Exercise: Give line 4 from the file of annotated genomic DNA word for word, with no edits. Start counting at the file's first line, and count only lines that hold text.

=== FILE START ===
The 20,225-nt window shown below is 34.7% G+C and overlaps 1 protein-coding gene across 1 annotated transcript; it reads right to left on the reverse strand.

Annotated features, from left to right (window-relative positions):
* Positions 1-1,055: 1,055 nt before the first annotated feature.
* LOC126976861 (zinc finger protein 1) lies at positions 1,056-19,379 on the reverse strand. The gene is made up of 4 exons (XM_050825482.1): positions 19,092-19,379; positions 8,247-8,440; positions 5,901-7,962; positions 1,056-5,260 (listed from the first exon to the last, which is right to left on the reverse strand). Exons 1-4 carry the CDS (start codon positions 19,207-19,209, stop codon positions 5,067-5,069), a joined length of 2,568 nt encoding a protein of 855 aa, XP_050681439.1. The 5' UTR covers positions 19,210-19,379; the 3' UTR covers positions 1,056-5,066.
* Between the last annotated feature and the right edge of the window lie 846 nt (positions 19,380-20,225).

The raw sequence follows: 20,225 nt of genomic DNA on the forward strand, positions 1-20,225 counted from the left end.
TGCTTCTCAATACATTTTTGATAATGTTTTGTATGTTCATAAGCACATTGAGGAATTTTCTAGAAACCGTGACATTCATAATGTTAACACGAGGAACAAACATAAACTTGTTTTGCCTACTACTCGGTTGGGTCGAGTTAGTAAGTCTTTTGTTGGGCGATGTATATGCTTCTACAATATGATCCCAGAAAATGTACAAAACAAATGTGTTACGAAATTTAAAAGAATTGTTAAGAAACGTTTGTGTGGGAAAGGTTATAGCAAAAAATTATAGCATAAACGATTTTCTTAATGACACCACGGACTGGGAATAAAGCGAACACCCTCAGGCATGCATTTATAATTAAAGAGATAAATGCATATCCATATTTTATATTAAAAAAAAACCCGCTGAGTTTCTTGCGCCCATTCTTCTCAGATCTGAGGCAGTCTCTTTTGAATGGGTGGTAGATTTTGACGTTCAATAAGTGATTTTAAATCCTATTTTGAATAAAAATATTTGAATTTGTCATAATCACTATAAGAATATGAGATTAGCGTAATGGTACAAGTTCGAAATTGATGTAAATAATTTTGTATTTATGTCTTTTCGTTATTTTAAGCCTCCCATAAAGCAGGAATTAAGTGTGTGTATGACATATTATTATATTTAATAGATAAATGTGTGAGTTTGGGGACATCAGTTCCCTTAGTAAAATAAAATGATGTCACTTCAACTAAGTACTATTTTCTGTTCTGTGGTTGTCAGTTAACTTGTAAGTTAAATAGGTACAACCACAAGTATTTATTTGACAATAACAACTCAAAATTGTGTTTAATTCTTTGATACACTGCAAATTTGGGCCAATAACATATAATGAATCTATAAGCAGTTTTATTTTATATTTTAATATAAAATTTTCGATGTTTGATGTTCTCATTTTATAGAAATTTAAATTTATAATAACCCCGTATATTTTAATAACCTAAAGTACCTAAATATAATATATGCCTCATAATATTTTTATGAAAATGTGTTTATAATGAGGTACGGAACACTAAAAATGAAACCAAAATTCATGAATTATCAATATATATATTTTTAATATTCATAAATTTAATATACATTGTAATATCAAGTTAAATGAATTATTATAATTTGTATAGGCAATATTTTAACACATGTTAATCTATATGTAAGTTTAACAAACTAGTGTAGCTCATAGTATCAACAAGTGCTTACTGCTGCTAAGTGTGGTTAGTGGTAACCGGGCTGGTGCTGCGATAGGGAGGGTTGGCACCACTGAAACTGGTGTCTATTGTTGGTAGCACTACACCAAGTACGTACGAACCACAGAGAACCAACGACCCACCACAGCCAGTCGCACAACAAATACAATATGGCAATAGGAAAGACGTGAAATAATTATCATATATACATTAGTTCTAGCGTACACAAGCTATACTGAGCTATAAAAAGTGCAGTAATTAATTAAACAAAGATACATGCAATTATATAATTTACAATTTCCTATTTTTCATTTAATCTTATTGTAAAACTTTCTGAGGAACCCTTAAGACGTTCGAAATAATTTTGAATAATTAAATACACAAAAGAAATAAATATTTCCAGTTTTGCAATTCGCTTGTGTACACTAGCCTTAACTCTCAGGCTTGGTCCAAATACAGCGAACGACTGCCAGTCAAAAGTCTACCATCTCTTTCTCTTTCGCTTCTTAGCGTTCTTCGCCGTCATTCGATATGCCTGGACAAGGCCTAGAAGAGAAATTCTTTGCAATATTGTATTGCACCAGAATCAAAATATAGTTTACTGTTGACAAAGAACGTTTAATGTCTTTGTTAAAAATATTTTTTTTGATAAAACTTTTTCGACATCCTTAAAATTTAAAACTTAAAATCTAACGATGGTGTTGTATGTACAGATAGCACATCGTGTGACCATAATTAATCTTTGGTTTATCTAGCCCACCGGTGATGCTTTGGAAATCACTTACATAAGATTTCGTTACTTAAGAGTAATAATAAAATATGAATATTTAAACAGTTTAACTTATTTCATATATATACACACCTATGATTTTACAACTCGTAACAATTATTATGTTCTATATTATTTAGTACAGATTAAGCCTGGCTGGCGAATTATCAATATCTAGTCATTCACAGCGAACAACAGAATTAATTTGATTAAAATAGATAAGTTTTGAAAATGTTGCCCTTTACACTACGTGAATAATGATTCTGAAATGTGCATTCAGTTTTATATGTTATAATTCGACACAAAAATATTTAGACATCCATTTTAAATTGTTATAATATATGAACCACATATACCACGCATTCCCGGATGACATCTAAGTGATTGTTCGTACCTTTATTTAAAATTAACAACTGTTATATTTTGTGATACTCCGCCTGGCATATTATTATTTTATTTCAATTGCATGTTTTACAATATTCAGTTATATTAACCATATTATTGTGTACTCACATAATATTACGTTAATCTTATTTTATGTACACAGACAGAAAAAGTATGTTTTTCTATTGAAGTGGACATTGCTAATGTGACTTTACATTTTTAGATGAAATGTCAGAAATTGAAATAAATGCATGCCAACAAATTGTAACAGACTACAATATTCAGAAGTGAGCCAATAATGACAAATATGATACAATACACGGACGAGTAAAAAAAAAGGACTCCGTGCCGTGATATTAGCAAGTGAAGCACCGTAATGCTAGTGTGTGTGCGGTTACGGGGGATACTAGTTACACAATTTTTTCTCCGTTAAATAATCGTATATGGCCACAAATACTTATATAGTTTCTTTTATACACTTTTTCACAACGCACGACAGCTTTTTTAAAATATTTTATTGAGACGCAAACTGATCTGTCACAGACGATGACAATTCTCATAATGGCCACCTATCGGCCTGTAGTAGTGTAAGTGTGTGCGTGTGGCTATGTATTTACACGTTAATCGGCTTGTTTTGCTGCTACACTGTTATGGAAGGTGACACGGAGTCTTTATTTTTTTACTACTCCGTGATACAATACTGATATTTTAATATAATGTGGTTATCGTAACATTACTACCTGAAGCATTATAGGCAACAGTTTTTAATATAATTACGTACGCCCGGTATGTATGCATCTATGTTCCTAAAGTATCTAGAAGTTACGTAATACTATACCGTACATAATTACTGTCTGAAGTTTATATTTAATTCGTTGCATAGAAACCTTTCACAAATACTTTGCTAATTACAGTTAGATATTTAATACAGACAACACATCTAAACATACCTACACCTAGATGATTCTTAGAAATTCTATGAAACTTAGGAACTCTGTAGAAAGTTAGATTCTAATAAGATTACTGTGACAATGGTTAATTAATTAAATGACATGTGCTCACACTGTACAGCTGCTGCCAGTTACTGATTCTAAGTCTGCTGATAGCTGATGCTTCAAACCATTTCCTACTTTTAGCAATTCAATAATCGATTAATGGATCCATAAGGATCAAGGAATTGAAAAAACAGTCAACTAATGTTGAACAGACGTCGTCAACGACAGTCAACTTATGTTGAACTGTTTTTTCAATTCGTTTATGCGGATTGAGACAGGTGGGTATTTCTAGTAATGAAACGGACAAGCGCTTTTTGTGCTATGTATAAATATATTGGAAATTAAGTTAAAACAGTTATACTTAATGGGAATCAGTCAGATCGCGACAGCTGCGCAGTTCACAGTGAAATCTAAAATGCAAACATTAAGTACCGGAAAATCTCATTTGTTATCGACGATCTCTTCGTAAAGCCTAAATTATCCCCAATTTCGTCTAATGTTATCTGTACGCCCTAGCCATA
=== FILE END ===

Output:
* LOC126976861 (zinc finger protein 1) lies at positions 1,056-19,379 on the reverse strand. The gene is made up of 4 exons (XM_050825482.1): positions 19,092-19,379; positions 8,247-8,440; positions 5,901-7,962; positions 1,056-5,260 (listed from the first exon to the last, which is right to left on the reverse strand). Exons 1-4 carry the CDS (start codon positions 19,207-19,209, stop codon positions 5,067-5,069), a joined length of 2,568 nt encoding a protein of 855 aa, XP_050681439.1. The 5' UTR covers positions 19,210-19,379; the 3' UTR covers positions 1,056-5,066.